Smart & Final

Location: 401 N Fair Oaks Ave, Pasadena, CA 91103


-Social Distancing: 3.5 out of 5

-Sanitation: 4 out of 5

-Protection for Staff: 4 out of 5 

-Total Rating: 3.8 out of 5

At Smart & Final, a staff regulates the amount of people inside as well as controls the line of people outside. Along with the other local stores, they mandate customers to maintain a six foot distance in lines. When the customers are ready to check out, they stand in one line as a staff guides the shoppers to designated cashier booths. 

Similar to the other stores, all staff wear gloves and masks and clean the shopping carts with wipes and spray before handing it to the customer. The shoppers roam the store decked in rubber gloves and masks.

Hannah W. ’23
The shoppers quickly empty out the meat and produce section of the store.


Location: 1051 W Burbank Blvd, Burbank, CA 91506


-Social Distancing: 5 out of 5

-Sanitation: 3.5 out of 5

-Protection for Staff: 4 out of 5 

-Total Rating:  4.2 out of 5

Everyone’s friendly neighborhood superstore, Costco Wholesale, provides a cart sanitizing machine which disinfects the entire line of carts at once, making it easier on the staff. Along with the other stores, all employees and shoppers wear masks and gloves and the store no longer provides samples to prevent unnecessary contact. All items are pre-packaged in containers.

Due to its size, there are multiple cashier lines in order to check out the customers fast. Unlike Whole Foods, there are not many people, which reduces the amount of traffic in between aisles and increases the amount of food stored. In fact, the store experienced a 60% decrease in customers.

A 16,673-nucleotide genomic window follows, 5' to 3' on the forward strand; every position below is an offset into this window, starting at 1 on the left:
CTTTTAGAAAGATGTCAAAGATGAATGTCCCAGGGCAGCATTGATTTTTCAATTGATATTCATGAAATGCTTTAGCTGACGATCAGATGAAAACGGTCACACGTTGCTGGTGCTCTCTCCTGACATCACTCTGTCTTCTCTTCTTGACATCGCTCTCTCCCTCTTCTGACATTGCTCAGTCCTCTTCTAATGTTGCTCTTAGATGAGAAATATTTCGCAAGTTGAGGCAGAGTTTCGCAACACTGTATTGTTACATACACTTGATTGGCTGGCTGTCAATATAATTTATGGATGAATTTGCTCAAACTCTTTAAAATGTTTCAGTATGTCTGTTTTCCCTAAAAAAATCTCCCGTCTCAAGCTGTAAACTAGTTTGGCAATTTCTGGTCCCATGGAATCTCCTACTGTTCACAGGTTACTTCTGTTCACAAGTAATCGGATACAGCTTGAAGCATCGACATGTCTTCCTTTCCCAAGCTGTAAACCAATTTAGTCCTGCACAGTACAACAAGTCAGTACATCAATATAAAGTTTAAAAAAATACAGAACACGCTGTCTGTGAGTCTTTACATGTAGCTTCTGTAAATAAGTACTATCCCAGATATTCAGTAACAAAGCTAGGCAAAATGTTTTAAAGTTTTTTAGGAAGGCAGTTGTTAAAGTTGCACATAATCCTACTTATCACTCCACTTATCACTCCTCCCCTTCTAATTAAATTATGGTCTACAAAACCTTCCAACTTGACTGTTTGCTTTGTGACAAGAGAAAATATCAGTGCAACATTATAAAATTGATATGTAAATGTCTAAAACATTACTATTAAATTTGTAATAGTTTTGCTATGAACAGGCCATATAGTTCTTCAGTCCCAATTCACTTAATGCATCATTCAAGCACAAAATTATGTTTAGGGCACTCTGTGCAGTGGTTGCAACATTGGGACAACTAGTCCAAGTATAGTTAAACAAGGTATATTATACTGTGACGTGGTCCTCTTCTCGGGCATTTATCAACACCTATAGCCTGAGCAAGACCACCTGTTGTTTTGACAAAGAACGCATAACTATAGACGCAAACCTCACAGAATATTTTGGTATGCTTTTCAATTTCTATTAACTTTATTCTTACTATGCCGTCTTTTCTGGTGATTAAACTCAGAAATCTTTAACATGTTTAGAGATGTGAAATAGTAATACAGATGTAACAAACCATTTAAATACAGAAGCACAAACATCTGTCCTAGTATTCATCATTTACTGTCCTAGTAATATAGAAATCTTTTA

Before the pandemic hit, Costco was always filled with shoppers and the parking lot was packed. But now, the store is scattered with a few customers, and the shelves remain fully stocked. 

Lorri Deyer Signs are placed inside the store to remind customers to stay 6 feet apart.


Location: 155 W California Blvd, Pasadena, CA 91105


-Social Distancing: 5 out of 5

-Sanitation: 5 out of 5

-Protection for Staff: 4 out of 5 

-Total Rating:  4.6 out of 5

This Vons location, across from Huntington Hospital, shortened business hours in order to use 1-2 hours to clean and disinfect throughout the store. Similar to the Whole Foods Market, the staff wipes the handles of the shopping cart. 

Unlike some grocery stores, they offer deliveries and order/pick up services. For pick-up customers, they provide designated parking spots and bring out groceries to their cars. 

In addition, Vons prohibits customers bringing in their own reusable bags, so the bagging employee does not need to touch the bag, preventing any contact. 

Lorri Deyer Steve Deyer (left), Caleigh D.’23 (middle), and Lorri Deyer (right) have a fun trip to the store.

“I appreciate every store that has gone out of their way to provide some assurances—they spray the carts, provide wet wipes,” stated Lorri Deyer, Art and History Teacher. “Now, if we could just figure out if people are smiling at us behind those masks, I’d be happy.”